Variation in cropping systems has been one of the main characteristics of Indian agriculture and it is credited to rain-fed agriculture and existing socio-economic condition of crop growing community. Fundamentally, cropping pattern entails the proportion of area under various crops at a point of time. Cropping pattern is, however, a dynamic notion as it changes over space and time.
Cropping systems of an area are decided by several soil and climatic parameters which determine overall agro-ecological setting for nourishment and appropriateness of a crop or set of crops for cultivation. However, at farmers’ level, potential productivity and financial benefits act as guiding principles while opting for a particular crop/cropping system.
These decisions with respect to choice of crops and cropping systems are further narrowed down under influence of several other forces related to infrastructure facilities, socio-economic factors and technological developments, all operating interactively at micro-level.
These factors are:
- Infrastructure facilities: Irrigation, transport, storage, trade and marketing, post-harvest handling and processing etc.
- Socio-economic factors: Financial resource base, land ownership, size and type of land holding, household needs of food, fodder, fuel, fibre and finance, and labour availability etc.
- Technological factors: Enhanced varieties, cultural requirements, mechanization, plant protection, access to information, etc.
Agriculture is an economic activity from which farmers earn their livelihood. Therefore, they first look for the economic viability of a crop within their socio-physical and political environment.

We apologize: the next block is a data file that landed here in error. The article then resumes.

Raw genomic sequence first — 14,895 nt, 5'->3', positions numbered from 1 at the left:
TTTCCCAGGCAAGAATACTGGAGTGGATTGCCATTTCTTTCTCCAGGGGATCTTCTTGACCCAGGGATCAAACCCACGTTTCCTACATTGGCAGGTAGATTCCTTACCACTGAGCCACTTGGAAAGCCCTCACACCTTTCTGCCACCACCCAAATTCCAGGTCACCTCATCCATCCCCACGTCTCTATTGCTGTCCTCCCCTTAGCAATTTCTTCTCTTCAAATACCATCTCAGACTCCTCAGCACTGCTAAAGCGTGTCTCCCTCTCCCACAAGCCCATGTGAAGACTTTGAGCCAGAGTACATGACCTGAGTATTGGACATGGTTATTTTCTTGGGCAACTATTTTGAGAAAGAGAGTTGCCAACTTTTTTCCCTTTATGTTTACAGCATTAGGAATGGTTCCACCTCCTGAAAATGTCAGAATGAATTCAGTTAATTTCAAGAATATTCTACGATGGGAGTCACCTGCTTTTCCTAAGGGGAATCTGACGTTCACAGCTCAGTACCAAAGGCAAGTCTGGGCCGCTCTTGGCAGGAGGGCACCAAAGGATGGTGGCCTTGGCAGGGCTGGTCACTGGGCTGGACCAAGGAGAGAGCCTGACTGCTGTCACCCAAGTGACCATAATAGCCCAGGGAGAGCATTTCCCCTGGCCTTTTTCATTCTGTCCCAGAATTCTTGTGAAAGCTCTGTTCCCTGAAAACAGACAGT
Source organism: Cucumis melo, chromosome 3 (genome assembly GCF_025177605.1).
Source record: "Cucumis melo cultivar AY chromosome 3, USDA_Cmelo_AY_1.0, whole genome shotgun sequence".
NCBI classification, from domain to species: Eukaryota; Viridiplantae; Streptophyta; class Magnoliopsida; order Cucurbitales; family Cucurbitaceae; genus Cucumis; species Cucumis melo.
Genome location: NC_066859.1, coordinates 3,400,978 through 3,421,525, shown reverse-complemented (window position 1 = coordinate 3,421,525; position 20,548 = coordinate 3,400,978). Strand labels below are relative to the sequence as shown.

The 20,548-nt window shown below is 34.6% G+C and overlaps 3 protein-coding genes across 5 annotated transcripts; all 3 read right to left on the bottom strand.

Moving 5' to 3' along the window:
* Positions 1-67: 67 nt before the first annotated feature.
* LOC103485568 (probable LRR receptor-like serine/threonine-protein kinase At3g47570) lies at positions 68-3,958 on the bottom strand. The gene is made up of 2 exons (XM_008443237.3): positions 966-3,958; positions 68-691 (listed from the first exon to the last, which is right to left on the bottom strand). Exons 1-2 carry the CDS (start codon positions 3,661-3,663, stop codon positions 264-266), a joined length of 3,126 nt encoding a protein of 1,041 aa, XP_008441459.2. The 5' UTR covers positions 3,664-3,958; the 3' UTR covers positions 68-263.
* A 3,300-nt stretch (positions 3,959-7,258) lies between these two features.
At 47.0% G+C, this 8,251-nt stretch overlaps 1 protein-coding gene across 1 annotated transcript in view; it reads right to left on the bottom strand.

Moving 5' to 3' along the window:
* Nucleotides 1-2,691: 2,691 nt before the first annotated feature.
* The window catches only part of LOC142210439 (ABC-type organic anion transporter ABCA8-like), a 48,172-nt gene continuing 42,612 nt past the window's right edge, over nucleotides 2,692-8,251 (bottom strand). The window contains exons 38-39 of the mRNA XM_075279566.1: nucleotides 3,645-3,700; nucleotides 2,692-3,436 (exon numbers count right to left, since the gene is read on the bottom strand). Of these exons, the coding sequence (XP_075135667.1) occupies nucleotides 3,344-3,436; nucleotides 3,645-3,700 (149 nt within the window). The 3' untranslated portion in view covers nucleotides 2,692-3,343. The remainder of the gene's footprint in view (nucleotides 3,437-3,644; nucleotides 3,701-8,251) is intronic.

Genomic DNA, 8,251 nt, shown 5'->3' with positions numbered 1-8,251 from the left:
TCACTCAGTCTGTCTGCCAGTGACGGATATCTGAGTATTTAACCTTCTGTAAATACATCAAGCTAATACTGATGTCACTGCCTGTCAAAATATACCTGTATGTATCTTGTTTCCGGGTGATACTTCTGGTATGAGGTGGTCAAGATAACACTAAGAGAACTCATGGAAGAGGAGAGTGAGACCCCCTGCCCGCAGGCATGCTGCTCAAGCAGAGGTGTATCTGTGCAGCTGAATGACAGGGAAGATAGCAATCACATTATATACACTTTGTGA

The cropping patterns differ from region to region. It depends on the land, topography, slope, temperature, amount and reliability of rainfall, soils and availability of water for irrigation. The perception and evaluation of environment is also important for guiding which crop should grow in certain region. Those areas of the world where physical diversities are less, the cropping patterns are less diversified.
For instance, in the rainfall scarce areas of Rajasthan (India), the farmers grow bajra (bulrush millet), while in the Brahmaputra valley of Assam rice is the dominant crop. Likewise, cotton is grown in the regur (black earth) soil of Maharashtra and Gujarat, while the loamy soils of western Uttar Pradesh, Haryana and Punjab are ideally suited for wheat, rice and sugarcane crops.
Furthermore, the land occupancy, ownership of land, size of holdings and size of fields also enforce restrictions on the cropping patterns of a province. In the areas of small holdings, the farmers tend to be subsistent despite innovation diffusion. Dissimilar to this, the farmers with large holdings have more risk bearing capacity and they have relatively high degree of commercialization.
In most parts of India, agriculture is still mainly subsistent in character. As a result, the food grain crops occupy over 71 per cent of the gross cropped area. India grows almost each and every crop. Among the cereals rice and wheat rank first and second correspondingly. Cotton, Tobacco, Sugarcane and Oilseeds are the major cash crops.
Among the pulses, gram, lentil, black gram, green gram, pigeon peas are important. The subsistent cropping patterns of India are based on consumption of the natural fertility of the soil without the much use of contemporary inputs and technology. The areas in which HYV have been diffused successfully under the Green Revolution are, however, exceptions.
Crops grown in India
|Types of Crops
|Crops that are used for human consumption
|Rice, Wheat, Maize, Millets, Pulses and Oilseeds
|Crops which are grown for sale either in raw form or in semi-processed form
|Cotton, Jute, Sugarcane, Tobaccco and Oilseeds
|Crops which are grown on Plantations covering large estates
|Tea, Coffee, Coconut and Rubber
|Sections of agriculture in which Fruits and Vegetables are grown
|Fruits and Vegetables